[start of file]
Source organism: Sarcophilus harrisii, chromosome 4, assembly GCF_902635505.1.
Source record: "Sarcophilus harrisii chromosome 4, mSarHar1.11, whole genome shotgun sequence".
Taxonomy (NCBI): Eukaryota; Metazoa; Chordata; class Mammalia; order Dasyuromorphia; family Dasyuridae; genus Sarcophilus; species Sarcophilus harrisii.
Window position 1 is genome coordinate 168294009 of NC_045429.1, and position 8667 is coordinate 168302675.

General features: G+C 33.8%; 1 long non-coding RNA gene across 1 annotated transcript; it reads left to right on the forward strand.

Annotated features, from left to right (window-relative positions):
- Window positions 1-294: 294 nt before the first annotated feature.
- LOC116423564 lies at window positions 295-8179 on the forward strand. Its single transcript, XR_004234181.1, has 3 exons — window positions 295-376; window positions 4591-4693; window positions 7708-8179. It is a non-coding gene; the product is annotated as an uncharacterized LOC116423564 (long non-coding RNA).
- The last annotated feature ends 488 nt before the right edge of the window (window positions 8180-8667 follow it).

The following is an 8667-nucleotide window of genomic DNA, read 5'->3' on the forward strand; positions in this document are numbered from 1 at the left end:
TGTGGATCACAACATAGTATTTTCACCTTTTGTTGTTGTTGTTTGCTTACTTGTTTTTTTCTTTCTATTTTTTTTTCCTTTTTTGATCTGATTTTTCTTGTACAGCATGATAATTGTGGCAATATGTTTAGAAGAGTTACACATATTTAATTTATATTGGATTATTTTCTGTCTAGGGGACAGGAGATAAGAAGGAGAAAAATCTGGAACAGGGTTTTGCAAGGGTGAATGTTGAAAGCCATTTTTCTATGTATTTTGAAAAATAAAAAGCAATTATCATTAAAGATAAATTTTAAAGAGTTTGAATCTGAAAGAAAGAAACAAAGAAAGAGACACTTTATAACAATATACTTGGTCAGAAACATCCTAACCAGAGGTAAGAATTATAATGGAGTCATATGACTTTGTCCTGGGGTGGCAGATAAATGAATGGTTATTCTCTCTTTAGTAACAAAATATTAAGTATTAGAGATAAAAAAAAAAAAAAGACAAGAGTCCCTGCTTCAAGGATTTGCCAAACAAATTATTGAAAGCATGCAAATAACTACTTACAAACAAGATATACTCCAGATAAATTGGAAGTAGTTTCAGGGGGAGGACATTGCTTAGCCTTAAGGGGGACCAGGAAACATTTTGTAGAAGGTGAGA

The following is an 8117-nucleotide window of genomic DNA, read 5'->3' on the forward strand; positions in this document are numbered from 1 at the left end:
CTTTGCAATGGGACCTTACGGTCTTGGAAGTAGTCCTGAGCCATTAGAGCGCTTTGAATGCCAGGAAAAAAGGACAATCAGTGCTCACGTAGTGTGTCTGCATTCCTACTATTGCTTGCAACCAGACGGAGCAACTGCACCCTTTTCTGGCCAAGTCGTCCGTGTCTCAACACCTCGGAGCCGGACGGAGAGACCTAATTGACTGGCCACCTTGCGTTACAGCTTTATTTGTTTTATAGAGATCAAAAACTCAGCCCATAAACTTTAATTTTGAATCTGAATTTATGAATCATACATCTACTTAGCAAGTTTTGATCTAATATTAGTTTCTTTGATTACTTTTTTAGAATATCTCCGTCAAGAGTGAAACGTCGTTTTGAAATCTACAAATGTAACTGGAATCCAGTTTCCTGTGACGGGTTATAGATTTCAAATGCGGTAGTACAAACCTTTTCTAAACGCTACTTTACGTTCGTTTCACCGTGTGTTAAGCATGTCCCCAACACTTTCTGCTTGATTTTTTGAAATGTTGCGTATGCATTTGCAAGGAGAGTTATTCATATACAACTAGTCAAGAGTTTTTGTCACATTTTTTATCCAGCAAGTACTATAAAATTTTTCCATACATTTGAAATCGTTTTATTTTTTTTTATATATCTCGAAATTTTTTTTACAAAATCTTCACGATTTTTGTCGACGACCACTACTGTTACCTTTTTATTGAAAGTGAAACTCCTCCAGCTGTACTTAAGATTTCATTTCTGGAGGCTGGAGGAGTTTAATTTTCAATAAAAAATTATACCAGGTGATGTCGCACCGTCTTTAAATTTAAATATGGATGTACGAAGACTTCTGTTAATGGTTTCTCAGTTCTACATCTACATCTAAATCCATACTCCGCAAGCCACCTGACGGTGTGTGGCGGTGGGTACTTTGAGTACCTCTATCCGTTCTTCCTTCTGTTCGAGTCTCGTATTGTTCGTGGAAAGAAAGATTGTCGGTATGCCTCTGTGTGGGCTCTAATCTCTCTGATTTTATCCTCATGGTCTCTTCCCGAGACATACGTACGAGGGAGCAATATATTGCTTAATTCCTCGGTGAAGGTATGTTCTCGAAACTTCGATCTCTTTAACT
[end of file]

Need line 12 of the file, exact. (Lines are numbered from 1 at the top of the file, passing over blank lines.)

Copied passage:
The following is an 8117-nucleotide window of genomic DNA, read 5'->3' on the forward strand; positions in this document are numbered from 1 at the left end: